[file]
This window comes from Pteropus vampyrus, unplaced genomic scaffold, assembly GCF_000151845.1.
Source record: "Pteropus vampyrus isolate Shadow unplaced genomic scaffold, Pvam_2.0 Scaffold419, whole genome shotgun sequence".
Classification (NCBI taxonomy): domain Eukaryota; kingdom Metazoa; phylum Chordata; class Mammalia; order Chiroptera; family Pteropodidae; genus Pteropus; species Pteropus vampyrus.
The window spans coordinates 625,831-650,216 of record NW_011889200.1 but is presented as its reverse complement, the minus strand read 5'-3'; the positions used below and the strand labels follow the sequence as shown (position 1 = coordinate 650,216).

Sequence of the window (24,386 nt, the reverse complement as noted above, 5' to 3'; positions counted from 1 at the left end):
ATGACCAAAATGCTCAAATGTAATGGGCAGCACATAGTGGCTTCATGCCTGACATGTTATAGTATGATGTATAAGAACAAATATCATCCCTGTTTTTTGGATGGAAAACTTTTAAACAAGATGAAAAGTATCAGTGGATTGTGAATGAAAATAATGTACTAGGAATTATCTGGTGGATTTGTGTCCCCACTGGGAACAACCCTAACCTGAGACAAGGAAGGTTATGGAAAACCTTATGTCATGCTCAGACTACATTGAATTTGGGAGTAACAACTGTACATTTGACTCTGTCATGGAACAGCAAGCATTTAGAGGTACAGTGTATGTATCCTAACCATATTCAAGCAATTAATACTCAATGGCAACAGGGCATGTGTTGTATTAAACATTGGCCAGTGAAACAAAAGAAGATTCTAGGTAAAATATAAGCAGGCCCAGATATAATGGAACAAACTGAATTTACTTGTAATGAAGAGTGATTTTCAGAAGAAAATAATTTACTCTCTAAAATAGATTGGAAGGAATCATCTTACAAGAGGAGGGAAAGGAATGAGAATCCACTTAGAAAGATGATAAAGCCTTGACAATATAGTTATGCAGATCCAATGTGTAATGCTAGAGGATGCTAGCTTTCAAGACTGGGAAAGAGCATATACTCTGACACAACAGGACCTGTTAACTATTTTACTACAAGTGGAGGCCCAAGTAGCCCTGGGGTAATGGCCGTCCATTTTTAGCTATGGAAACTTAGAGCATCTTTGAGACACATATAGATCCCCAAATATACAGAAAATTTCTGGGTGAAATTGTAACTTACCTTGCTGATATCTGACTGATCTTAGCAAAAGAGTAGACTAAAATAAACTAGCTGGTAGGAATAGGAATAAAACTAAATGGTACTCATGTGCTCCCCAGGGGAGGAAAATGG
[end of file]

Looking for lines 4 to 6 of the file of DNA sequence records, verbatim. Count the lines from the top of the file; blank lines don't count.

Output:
The window spans coordinates 625,831-650,216 of record NW_011889200.1 but is presented as its reverse complement, the minus strand read 5'-3'; the positions used below and the strand labels follow the sequence as shown (position 1 = coordinate 650,216).

Sequence of the window (24,386 nt, the reverse complement as noted above, 5' to 3'; positions counted from 1 at the left end):
ATGACCAAAATGCTCAAATGTAATGGGCAGCACATAGTGGCTTCATGCCTGACATGTTATAGTATGATGTATAAGAACAAATATCATCCCTGTTTTTTGGATGGAAAACTTTTAAACAAGATGAAAAGTATCAGTGGATTGTGAATGAAAATAATGTACTAGGAATTATCTGGTGGATTTGTGTCCCCACTGGGAACAACCCTAACCTGAGACAAGGAAGGTTATGGAAAACCTTATGTCATGCTCAGACTACATTGAATTTGGGAGTAACAACTGTACATTTGACTCTGTCATGGAACAGCAAGCATTTAGAGGTACAGTGTATGTATCCTAACCATATTCAAGCAATTAATACTCAATGGCAACAGGGCATGTGTTGTATTAAACATTGGCCAGTGAAACAAAAGAAGATTCTAGGTAAAATATAAGCAGGCCCAGATATAATGGAACAAACTGAATTTACTTGTAATGAAGAGTGATTTTCAGAAGAAAATAATTTACTCTCTAAAATAGATTGGAAGGAATCATCTTACAAGAGGAGGGAAAGGAATGAGAATCCACTTAGAAAGATGATAAAGCCTTGACAATATAGTTATGCAGATCCAATGTGTAATGCTAGAGGATGCTAGCTTTCAAGACTGGGAAAGAGCATATACTCTGACACAACAGGACCTGTTAACTATTTTACTACAAGTGGAGGCCCAAGTAGCCCTGGGGTAATGGCCGTCCATTTTTAGCTATGGAAACTTAGAGCATCTTTGAGACACATATAGATCCCCAAATATACAGAAAATTTCTGGGTGAAATTGTAACTTACCTTGCTGATATCTGACTGATCTTAGCAAAAGAGTAGACTAAAATAAACTAGCTGGTAGGAATAGGAATAAAACTAAATGGTACTCATGTGCTCCCCAGGGGAGGAAAATGG